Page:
Taptic Feedback is a Big Win – One of the best features of the watch is the haptic (or as Apple calls it “taptic”) feedback. The watch does not buzz or vibrate like most phones and wearables. Instead, it “taps” you on the wrist. This subtle change is huge in that the watch is very discreet. When I have the sound off (which is almost always), no one even knows when I am getting notified. Compare this to phones buzzing and chirping in meetings. I was in an appointment yesterday and the person I was meeting with had their phone chime 27 times during a 2-hour session. My watch was silent the entire time.
A lot of Behind the Scenes Magic – Apple has built a lot of technology magic into the watch. Most users will not even catch or understand many of the underlying happenings. For example, the watch auto-unlocks when you unlock your iPhone. Another example, the watch does use wi-fi to connect to your iPhone, so it works great around the house even when you are not near your phone.
Apple Pay is Awesome – Make Apple Pay even more convenient? You bet. A quick double-tap of the lower button and you simply hold your watch up to the payment terminal. Works great!
The UI will Evolve – I did not have as many issues as some users getting used to the watch’s new UI. The crown is basically the home button, touch once to get to apps. Double click to get to the last app you were in.
Too Many Apps on by Default – Most apps and notifications are on by default. I think this is a miss by Apple. However, it was proabably done so that new users wouldn’t have issues learning how to activate apps on their watch. However, I prefer a leaner and less cluttered watch experience. As well, you have to go into each app separately to turn it off.
Notifications Will Need “Finer” Controls – Notifications for apps are either “on” or “off.” The best feature for me with the watch is not missing the notifications that I want to reach me. For example, I want to be able to specify that only text messages from my favorites go to my wrist, and the rest go to my phone.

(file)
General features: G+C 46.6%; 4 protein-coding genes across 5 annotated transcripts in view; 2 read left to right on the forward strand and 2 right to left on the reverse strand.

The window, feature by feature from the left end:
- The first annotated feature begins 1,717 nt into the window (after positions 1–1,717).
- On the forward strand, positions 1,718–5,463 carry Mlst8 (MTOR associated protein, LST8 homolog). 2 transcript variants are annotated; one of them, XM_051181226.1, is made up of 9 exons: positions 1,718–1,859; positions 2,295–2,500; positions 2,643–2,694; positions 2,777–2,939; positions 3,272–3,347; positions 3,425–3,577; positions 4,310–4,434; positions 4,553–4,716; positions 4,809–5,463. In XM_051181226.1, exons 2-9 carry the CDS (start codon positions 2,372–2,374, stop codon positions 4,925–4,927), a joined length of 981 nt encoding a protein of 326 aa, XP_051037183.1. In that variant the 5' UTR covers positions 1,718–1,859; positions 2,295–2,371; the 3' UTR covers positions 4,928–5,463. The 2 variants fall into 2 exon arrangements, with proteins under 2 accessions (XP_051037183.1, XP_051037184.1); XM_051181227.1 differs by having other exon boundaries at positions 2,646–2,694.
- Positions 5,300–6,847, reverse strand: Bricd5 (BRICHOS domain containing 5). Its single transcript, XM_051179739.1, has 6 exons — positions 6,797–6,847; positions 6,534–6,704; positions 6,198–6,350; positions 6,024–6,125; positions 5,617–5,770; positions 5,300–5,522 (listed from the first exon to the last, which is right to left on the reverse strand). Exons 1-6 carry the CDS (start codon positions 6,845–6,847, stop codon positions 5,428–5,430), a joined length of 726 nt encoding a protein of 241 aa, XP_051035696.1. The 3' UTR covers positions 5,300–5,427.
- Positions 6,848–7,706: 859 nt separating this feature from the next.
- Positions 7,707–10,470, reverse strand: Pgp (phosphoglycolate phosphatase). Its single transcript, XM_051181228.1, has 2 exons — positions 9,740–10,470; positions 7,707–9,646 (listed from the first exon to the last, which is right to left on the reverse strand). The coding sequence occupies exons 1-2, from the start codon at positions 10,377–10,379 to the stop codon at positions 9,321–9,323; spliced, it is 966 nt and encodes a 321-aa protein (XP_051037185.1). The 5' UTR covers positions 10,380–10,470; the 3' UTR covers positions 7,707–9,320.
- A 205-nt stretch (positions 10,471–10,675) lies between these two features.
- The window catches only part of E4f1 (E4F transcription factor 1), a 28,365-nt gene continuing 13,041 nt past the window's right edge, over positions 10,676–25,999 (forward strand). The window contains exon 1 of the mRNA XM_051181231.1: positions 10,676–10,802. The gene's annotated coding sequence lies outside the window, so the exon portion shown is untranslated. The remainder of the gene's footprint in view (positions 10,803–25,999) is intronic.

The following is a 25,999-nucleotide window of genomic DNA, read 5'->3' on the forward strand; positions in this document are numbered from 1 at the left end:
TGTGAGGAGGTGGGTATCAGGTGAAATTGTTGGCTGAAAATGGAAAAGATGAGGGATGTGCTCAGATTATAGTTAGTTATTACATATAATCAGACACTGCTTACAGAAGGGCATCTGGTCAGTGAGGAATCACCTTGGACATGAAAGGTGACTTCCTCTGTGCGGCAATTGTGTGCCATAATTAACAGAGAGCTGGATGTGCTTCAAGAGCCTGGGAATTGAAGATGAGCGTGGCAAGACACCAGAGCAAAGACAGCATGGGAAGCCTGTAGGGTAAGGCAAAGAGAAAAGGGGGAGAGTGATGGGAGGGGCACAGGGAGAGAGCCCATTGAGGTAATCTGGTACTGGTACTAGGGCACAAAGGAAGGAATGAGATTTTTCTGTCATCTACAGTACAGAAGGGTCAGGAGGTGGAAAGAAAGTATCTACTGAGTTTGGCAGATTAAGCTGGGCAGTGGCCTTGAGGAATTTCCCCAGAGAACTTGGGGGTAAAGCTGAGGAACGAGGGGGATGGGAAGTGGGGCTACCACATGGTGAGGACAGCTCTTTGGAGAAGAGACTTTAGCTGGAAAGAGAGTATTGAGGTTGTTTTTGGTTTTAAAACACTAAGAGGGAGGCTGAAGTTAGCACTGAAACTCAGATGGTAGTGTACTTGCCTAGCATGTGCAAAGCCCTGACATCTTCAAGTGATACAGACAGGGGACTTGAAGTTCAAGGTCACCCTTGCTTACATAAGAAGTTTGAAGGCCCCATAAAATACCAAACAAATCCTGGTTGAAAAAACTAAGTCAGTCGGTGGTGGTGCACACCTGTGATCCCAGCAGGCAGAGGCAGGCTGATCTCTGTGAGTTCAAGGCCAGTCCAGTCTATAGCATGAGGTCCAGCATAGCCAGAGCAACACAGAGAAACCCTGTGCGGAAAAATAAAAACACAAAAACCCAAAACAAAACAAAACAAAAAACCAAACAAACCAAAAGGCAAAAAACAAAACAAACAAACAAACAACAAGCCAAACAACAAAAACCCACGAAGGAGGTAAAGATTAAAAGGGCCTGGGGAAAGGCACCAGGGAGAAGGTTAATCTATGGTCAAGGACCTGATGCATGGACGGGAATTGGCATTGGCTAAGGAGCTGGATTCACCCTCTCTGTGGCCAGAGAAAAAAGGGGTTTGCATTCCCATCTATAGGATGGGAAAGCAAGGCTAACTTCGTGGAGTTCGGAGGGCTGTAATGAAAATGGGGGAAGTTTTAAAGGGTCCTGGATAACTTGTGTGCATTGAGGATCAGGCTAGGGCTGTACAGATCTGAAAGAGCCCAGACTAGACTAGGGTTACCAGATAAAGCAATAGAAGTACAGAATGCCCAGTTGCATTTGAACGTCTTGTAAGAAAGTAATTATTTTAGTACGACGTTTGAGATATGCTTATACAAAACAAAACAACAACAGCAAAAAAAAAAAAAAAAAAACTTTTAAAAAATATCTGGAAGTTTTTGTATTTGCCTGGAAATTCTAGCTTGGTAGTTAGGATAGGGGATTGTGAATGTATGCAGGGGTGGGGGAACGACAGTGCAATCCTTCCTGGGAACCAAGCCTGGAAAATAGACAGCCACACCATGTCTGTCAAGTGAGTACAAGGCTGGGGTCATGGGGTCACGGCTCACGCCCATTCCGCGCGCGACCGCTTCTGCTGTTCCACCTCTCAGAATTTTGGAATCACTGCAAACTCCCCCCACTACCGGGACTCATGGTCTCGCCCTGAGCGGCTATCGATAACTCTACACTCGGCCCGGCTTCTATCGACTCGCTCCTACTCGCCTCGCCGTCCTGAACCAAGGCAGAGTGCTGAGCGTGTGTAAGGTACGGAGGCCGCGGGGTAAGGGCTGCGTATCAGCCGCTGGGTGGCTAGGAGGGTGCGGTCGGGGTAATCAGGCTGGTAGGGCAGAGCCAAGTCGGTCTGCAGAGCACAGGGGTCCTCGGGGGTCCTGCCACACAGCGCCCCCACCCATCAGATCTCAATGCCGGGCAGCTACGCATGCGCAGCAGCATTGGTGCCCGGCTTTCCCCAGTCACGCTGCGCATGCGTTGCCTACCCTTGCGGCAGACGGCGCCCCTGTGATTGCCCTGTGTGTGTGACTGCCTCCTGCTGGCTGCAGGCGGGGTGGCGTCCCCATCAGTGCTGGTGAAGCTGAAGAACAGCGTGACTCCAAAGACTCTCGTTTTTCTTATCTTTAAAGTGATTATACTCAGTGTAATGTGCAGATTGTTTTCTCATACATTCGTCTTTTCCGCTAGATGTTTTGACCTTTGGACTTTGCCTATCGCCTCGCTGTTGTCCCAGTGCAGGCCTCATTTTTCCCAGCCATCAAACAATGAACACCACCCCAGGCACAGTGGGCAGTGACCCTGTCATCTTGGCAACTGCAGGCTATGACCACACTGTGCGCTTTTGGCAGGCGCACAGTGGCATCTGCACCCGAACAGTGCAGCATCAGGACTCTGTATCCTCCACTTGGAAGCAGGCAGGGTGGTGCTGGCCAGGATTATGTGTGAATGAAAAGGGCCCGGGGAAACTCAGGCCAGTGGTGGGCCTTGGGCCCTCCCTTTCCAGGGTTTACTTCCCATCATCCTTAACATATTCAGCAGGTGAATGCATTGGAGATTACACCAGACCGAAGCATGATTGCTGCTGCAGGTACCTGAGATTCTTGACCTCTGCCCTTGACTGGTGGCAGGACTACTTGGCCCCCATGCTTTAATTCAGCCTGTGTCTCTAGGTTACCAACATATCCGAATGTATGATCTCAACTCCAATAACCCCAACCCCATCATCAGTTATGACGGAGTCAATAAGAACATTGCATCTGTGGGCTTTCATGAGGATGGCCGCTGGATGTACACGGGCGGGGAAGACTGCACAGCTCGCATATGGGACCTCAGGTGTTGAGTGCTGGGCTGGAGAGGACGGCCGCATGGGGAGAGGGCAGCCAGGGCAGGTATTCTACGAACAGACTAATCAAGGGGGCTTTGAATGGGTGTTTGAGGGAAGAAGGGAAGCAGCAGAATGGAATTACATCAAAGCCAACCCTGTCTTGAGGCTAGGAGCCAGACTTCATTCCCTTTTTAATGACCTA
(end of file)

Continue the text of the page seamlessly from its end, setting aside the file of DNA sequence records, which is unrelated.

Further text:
Texting – Much fun has been poked at the watch’s animated emojis. I don’t really get them either. The heartbeat and tap feature is only cool to get someone’s attention. However, receiving texts works well, and sending via Siri is also a timesaver.
Siri Really Shines – I am a big user of Siri for everything from sending messages to setting alarms and timers. I found that Siri worked great for me on the Apple Watch. As well, you kind of feel like a secret agent talking and giving orders into your watch.
Dick Tracy Moments – I have had a few Dick Tracy moments with the watch already. Interesting that Apple didn’t even show this functionality during the initial reveal. Putting the kids in the car the other day, I was able to answer a call on my wrist and the audio was good. Then once things were settled, I transferred the call to my phone.
Single Purpose Apps will shine – The watch is not designed for complex apps like your phone. However, single purpose apps will shine on the watch. For example, I summoned an Uber car with one click on my watch. That’s pretty cool.
It’s a watch. Did I say this already? And I must close by saying that I love this device as a watch.
Apple Watch Redefines the Watch
Just as the first iPhone forever changed the definition of the word phone, I believe that Apple Watch is on its way to doing the same thing for wearables.
It will evolve. It will change dramatically over the next few iterations. However, Apple Watch is a major leap forward in wearables, and points the way to where our devices are headed in the future.
The Apple Watch may not be for everyone, at least in its current version. Then again, the same could have been said about the original iPhone.
For me, it is a great watch. And besides telling time, it has been keeping me informed, productive, and off my phone.